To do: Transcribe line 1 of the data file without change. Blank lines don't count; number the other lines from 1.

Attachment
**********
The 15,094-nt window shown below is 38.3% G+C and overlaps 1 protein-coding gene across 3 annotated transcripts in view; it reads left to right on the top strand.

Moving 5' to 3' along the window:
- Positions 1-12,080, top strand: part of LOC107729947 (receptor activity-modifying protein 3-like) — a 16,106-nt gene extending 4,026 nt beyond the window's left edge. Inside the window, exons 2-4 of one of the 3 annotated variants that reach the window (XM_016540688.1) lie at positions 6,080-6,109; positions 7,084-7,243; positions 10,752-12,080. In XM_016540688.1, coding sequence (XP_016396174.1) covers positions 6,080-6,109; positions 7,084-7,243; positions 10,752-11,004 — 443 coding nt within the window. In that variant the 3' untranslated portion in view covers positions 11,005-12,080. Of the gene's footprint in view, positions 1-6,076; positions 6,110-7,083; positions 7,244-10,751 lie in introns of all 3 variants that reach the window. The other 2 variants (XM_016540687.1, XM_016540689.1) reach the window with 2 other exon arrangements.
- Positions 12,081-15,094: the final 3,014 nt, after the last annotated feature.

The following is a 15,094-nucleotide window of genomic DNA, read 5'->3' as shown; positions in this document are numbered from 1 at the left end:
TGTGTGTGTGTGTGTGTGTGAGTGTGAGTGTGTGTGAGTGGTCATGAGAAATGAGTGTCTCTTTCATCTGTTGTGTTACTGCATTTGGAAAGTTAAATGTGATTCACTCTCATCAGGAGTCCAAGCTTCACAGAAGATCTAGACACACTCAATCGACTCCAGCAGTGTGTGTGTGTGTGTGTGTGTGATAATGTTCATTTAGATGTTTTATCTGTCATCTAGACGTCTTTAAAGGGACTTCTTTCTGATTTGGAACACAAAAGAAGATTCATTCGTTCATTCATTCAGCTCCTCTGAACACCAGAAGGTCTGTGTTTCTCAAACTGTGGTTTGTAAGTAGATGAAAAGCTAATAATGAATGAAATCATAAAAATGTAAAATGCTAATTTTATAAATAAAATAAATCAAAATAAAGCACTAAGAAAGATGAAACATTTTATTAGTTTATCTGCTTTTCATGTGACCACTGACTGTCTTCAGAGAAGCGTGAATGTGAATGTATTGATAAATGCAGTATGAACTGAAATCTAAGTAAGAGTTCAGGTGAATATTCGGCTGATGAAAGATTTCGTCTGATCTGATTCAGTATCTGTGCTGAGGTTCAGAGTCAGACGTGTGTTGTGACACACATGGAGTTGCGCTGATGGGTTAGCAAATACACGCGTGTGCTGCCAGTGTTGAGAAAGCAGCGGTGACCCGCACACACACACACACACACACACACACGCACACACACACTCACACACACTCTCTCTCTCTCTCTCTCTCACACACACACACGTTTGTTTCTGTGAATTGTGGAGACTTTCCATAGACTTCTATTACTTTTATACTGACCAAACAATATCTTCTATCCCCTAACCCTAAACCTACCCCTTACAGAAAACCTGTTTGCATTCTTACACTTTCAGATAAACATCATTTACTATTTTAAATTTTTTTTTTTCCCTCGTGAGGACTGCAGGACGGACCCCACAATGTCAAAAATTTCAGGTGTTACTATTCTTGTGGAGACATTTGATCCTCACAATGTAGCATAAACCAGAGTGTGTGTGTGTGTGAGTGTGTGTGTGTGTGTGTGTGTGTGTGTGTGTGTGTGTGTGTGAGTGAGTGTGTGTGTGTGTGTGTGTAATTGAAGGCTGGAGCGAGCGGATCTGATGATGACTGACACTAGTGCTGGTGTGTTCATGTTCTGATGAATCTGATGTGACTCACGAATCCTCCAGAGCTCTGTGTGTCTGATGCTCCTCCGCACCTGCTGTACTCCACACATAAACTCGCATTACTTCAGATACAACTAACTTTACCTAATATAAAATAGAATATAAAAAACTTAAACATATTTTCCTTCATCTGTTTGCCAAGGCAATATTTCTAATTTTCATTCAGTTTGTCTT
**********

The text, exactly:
The 15,094-nt window shown below is 38.3% G+C and overlaps 1 protein-coding gene across 3 annotated transcripts in view; it reads left to right on the top strand.